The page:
David Strat­ton is im­pressed by Lovelace

The Weekend Australian - Review - - Contents - David Strat­ton

ON the evening of Oc­to­ber 21, 1972, I went to the North Beach cin­ema in San Fran­cisco to see Deep Throat, a 62-minute porn film di­rected by ‘‘ Jerry Ger­ard’’, whose real name was Ger­ard Dami­ano, and star­ring Linda Lovelace.

I wasn’t very in­ter­ested in porn films but Deep Throat was some­thing rather dif­fer­ent; hailed by one critic as ‘‘ the Ben-Hur of hard-core’’, the film even was re­viewed (favourably) in the au­gust trade jour­nal Va­ri­ety, whose critic Ad­di­son Ver­rill found it ‘‘ a su­pe­rior piece ... above par. Per­for­mances are spir­ited, es­pe­cially that of the femme lead . . . put to­gether with some style.’’

What was un­usual about the evening was that the cin­ema was filled with cou­ples; Deep Throat was one of a hand­ful of porn films that aimed for au­di­ences be­yond male-only en­claves; they were dubbed ‘‘ porn chic’’.

Lovelace seemed to be en­joy­ing her eye­pop­ping ac­tiv­i­ties in the film, and her sense of hu­mour el­e­vated what was, of course, ex­tremely mod­est ma­te­rial.

Years later, when she told her side of the story, a dif­fer­ent pic­ture emerged, not least that she was paid a re­ported $1250 for her role in a film that grossed an es­ti­mated $600 mil­lion.

For their first dra­matic fea­ture, Lovelace, di­rec­tors Rob Ep­stein and Jef­frey Fried­man (who made The Times of Har­vey Milk, among other high-qual­ity doc­u­men­taries) have at­tempted, with con­sid­er­able suc­cess, to tell the dis­turb­ing story of Linda, ex­tremely well played by Amanda Seyfried, who we first meet liv­ing with her par­ents, played by Robert Pa­trick and an al­most un­recog­nis­able Sharon Stone, in sub­ur­ban Mi­ami. By be­gin­ning the film at this point, the di­rec­tors and screen­writer Andy Bellin gloss over her early life, which con­sisted of an un­happy childhood in New York, in­volve­ment in a cou­ple of traf­fic ac­ci­dents and an early preg­nancy (the child was adopted).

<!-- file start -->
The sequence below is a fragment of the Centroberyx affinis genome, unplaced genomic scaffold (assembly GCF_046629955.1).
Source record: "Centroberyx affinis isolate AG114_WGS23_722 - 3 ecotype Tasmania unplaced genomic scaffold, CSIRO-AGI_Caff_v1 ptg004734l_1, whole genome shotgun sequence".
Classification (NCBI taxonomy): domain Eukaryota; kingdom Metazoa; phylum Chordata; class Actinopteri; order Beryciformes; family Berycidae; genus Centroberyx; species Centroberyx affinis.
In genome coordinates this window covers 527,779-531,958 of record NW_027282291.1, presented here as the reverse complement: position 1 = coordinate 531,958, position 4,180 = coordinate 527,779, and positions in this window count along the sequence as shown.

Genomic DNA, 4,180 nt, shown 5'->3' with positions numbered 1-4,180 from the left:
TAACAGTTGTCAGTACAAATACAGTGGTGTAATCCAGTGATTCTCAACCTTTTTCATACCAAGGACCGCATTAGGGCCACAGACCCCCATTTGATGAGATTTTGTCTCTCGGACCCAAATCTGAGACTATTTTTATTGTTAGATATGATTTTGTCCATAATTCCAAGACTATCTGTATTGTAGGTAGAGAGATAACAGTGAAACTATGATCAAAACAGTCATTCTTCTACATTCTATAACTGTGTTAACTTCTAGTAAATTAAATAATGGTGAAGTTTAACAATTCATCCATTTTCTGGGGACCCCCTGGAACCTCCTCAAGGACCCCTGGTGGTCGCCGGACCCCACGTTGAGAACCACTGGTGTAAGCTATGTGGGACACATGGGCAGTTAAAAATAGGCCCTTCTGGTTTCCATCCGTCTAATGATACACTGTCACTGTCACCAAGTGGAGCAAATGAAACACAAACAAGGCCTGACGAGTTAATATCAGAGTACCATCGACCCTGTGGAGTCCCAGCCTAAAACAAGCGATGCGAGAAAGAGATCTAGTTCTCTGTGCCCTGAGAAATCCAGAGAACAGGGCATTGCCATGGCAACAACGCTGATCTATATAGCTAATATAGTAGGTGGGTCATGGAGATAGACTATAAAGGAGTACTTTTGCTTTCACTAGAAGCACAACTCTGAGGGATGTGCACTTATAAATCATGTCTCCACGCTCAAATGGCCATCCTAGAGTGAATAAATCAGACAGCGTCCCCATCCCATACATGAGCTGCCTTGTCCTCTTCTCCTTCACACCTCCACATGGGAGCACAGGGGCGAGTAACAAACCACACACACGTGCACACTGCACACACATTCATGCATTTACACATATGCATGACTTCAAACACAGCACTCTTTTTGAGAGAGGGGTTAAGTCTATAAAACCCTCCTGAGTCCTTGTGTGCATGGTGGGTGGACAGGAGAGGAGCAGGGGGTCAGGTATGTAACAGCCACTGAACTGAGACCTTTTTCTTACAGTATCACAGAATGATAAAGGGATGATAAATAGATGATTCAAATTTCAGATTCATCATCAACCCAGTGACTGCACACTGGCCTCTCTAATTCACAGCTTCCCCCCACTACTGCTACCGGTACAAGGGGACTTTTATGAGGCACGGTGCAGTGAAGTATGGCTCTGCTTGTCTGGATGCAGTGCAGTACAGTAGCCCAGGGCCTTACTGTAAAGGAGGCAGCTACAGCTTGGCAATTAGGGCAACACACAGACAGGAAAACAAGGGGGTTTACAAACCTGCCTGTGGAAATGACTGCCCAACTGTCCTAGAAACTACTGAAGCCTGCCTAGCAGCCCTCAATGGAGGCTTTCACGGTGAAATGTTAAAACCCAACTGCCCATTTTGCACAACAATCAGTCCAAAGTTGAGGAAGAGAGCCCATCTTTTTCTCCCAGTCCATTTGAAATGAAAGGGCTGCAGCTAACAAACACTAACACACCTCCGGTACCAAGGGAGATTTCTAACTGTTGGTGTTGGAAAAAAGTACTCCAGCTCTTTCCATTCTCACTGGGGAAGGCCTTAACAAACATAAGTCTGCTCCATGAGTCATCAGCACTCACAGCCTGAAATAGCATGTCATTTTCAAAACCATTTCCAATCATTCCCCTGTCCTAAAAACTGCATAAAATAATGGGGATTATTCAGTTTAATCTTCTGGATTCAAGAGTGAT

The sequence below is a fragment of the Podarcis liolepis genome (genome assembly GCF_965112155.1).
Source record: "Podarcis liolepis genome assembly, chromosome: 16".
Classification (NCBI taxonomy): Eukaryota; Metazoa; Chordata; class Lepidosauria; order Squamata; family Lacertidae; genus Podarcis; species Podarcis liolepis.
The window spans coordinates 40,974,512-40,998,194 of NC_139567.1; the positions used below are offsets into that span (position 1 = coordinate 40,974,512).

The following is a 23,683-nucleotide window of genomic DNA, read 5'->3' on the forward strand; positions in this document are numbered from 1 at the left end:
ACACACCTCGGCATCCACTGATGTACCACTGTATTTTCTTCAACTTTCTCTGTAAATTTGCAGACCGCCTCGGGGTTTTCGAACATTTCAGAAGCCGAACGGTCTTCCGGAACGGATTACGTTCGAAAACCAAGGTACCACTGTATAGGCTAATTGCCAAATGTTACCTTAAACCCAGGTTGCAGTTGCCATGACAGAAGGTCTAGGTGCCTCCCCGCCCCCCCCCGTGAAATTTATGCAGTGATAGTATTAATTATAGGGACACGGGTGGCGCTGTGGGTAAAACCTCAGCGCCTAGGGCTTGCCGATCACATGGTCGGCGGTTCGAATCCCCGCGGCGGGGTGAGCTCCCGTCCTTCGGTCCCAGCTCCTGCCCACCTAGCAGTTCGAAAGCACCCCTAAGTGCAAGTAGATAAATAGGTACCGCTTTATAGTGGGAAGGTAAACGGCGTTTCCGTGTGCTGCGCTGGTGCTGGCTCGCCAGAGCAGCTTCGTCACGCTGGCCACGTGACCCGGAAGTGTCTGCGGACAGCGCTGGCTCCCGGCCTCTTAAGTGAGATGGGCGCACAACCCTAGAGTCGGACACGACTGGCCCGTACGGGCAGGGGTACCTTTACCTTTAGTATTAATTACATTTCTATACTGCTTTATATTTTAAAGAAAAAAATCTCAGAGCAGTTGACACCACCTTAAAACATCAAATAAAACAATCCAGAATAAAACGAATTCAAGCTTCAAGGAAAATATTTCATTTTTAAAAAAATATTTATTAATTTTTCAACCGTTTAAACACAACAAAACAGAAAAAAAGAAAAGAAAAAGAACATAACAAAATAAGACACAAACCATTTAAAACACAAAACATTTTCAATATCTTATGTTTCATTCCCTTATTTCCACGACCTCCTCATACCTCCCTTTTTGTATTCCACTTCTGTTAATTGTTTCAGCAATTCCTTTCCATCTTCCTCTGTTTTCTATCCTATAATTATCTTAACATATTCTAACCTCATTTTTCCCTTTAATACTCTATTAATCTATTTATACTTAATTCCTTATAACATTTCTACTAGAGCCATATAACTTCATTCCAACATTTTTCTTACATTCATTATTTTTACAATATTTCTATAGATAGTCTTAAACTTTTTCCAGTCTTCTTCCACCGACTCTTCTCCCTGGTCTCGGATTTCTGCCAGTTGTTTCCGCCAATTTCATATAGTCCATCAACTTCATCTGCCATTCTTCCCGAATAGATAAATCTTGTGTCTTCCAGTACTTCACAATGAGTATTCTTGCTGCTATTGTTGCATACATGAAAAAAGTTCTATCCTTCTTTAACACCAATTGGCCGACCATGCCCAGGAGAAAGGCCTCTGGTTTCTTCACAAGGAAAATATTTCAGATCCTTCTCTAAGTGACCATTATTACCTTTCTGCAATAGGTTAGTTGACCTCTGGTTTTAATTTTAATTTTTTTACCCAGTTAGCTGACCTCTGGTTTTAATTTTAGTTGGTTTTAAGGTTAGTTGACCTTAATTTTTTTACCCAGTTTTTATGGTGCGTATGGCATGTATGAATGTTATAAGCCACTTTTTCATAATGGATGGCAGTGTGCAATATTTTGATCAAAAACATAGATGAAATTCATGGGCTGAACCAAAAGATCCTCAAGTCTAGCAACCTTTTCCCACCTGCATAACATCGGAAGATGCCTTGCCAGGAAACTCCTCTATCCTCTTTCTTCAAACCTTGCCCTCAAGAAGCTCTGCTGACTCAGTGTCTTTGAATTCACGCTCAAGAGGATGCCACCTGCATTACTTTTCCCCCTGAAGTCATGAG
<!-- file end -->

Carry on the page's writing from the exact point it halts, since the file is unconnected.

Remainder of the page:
The film cuts to the chase, pick­ing up Linda’s story when she meets Chuck Traynor (played by Peter Sars­gaard, an ac­tor who seems to be mak­ing a ca­reer of play­ing sleazy char­ac­ters), who in short or­der se­duces her and, when her par­ents throw her out, mar­ries her. Traynor teaches her to ex­pand her sex­ual hori­zons and en­cour­ages her to have sex with other men, some­times for money. He also ar­ranges for her to play the role of the hero­ine in Deep Throat, a com­edy in which the sex­u­ally ac­tive hero­ine has never ex­pe­ri­enced an or­gasm un­til — well, I’ll leave it to your imag­i­na­tion.

The scenes of the film’s pro­duc­tion are as in­ti­mately de­tailed as it’s pos­si­ble to be in a main­stream pro­duc­tion, with Hank Azaria’s Dami­ano suit­ably im­pressed by his young star’s prow­ess and Adam Brody ef­fort­lessly charm­ing as Linda’s leg­en­dar­ily well-en­dowed co-star while the shady money men (Bobby Can­navale, Chris Noth) can hardly con­tain them­selves at the prospect of all that rev­enue.

At the time of its re­lease, many peo­ple saw Deep Throat as a nat­u­ral part of the sex­ual rev­o­lu­tion, but the film clev­erly un­der­cuts that per­cep­tion. Ep­stein and Fried­man di­vide Linda’s story into two parts, the first part, up to and in­clud­ing the hugely suc­cess­ful re­lease of the film — with Linda be­ing feted by celebri­ties such as Sammy Davis Jr and Hugh Hefner, played by James Franco — plays like a tra­di­tional suc­cess story in which a ta­lented young­ster be­comes a star. But then the dark side of Linda’s story is de­picted and scenes are re­peated, but from a dif­fer­ent, more sin­is­ter per­spec­tive. Sud­denly the whole thing ap­pears un­bear­ably squalid and de­mean­ing, Linda’s ex­ploita­tion by Traynor takes on a new di­men­sion, and the poster girl for the new mo­ral­ity be­comes a vic­tim. The film doesn’t ex­plore Linda’s late-in-life con­ver­sion to Chris­tian­ity or her ad­dic­tion to drugs but it does

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